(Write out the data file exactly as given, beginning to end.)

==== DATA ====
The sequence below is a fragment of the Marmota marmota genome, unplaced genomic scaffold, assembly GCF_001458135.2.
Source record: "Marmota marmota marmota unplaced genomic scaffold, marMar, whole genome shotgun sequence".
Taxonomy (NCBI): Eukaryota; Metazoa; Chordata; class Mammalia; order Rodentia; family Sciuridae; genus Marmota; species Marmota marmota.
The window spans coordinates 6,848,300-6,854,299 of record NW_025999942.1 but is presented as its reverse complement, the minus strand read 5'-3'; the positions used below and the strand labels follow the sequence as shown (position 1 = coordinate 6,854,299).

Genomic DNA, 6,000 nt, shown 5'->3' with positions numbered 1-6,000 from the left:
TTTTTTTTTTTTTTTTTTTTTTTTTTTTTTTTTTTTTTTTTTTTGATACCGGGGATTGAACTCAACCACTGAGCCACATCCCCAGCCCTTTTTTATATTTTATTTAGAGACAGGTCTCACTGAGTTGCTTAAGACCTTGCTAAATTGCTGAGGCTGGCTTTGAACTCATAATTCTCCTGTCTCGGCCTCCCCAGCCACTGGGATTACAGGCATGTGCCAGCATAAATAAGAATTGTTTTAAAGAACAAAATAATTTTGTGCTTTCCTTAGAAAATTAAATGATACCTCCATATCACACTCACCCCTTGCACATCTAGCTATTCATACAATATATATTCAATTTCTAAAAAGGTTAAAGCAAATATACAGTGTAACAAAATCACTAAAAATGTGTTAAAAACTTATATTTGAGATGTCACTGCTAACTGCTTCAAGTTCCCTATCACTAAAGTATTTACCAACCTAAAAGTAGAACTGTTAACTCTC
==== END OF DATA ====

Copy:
The sequence below is a fragment of the Marmota marmota genome, unplaced genomic scaffold, assembly GCF_001458135.2.
Source record: "Marmota marmota marmota unplaced genomic scaffold, marMar, whole genome shotgun sequence".
Taxonomy (NCBI): Eukaryota; Metazoa; Chordata; class Mammalia; order Rodentia; family Sciuridae; genus Marmota; species Marmota marmota.
The window spans coordinates 6,848,300-6,854,299 of record NW_025999942.1 but is presented as its reverse complement, the minus strand read 5'-3'; the positions used below and the strand labels follow the sequence as shown (position 1 = coordinate 6,854,299).

Genomic DNA, 6,000 nt, shown 5'->3' with positions numbered 1-6,000 from the left:
TTTTTTTTTTTTTTTTTTTTTTTTTTTTTTTTTTTTTTTTTTTTGATACCGGGGATTGAACTCAACCACTGAGCCACATCCCCAGCCCTTTTTTATATTTTATTTAGAGACAGGTCTCACTGAGTTGCTTAAGACCTTGCTAAATTGCTGAGGCTGGCTTTGAACTCATAATTCTCCTGTCTCGGCCTCCCCAGCCACTGGGATTACAGGCATGTGCCAGCATAAATAAGAATTGTTTTAAAGAACAAAATAATTTTGTGCTTTCCTTAGAAAATTAAATGATACCTCCATATCACACTCACCCCTTGCACATCTAGCTATTCATACAATATATATTCAATTTCTAAAAAGGTTAAAGCAAATATACAGTGTAACAAAATCACTAAAAATGTGTTAAAAACTTATATTTGAGATGTCACTGCTAACTGCTTCAAGTTCCCTATCACTAAAGTATTTACCAACCTAAAAGTAGAACTGTTAACTCTC